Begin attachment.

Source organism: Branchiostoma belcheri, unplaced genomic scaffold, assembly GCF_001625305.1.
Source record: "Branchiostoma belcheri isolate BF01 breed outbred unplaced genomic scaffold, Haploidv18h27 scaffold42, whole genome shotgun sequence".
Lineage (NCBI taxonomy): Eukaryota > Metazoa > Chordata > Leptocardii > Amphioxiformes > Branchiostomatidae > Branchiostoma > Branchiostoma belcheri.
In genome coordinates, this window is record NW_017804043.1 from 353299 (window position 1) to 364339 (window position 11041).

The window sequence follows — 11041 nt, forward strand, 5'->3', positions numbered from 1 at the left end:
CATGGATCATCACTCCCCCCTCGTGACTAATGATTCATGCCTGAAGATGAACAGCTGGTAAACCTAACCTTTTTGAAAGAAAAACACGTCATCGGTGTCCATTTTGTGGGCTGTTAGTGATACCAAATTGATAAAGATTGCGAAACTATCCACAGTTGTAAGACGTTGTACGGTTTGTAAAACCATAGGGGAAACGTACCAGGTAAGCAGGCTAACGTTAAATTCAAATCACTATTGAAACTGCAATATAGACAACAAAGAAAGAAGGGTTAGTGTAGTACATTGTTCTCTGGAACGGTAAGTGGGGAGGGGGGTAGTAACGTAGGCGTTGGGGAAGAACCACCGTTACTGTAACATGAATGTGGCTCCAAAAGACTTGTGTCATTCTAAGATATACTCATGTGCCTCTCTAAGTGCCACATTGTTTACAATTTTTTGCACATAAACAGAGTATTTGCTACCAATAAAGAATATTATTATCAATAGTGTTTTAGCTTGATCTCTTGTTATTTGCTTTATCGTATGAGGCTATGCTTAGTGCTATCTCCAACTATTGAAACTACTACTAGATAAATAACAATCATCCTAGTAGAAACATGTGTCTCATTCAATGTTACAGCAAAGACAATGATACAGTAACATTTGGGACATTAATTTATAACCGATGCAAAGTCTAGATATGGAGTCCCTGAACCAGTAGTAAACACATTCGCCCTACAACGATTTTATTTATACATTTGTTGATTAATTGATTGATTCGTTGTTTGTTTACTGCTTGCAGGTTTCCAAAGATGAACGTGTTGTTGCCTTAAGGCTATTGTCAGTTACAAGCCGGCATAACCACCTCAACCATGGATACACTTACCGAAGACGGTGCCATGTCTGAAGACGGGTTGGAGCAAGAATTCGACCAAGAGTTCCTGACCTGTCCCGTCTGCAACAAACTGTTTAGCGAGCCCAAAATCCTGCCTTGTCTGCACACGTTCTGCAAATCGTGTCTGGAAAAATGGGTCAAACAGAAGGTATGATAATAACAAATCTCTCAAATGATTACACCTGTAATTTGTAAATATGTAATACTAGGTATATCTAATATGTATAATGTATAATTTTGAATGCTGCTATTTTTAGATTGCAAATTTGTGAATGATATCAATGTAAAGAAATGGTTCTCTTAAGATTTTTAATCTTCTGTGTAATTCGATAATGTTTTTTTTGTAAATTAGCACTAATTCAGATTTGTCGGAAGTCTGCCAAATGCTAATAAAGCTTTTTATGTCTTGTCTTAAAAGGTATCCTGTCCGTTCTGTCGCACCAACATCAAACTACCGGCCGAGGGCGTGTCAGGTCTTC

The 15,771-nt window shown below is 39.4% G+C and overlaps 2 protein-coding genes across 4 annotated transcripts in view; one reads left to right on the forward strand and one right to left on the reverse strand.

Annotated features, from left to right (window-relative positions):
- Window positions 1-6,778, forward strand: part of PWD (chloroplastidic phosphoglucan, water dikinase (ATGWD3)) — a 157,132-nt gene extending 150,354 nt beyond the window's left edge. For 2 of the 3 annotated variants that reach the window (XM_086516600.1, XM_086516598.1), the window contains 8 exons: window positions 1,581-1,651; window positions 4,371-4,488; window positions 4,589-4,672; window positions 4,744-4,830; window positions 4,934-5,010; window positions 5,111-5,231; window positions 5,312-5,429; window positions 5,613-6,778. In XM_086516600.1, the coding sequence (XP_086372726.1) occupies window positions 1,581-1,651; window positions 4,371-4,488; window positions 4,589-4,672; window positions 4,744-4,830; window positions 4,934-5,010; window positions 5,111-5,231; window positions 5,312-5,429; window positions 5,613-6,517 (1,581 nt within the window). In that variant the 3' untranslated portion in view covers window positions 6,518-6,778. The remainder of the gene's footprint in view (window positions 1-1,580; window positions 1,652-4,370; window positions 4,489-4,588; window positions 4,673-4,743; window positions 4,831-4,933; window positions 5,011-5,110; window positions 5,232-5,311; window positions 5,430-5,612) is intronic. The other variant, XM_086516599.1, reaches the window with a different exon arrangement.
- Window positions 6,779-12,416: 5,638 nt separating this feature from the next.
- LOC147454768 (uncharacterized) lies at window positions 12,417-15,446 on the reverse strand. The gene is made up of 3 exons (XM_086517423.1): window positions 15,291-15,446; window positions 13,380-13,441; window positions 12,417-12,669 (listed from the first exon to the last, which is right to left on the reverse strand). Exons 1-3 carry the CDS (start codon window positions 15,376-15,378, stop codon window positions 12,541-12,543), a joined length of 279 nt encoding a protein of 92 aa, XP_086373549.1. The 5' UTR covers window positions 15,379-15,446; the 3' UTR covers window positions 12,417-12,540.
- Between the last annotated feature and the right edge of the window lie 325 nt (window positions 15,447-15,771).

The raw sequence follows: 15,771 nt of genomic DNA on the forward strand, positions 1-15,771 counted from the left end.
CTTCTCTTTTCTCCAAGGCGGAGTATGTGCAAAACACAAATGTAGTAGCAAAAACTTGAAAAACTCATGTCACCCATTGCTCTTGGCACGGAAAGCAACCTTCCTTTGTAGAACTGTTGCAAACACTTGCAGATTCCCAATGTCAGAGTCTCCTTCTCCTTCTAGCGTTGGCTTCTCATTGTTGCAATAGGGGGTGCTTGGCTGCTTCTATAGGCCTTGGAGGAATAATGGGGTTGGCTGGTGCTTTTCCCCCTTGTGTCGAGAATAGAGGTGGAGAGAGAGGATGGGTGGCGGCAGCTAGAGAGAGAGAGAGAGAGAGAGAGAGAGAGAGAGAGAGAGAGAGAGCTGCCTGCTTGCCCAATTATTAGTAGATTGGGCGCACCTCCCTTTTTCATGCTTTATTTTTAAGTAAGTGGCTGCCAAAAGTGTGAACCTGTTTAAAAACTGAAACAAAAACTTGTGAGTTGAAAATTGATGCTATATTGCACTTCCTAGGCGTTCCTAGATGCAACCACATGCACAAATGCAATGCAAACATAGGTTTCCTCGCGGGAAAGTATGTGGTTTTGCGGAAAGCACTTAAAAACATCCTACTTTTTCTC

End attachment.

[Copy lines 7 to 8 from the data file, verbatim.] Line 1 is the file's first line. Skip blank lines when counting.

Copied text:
The 15,771-nt window shown below is 39.4% G+C and overlaps 2 protein-coding genes across 4 annotated transcripts in view; one reads left to right on the forward strand and one right to left on the reverse strand.

Annotated features, from left to right (window-relative positions):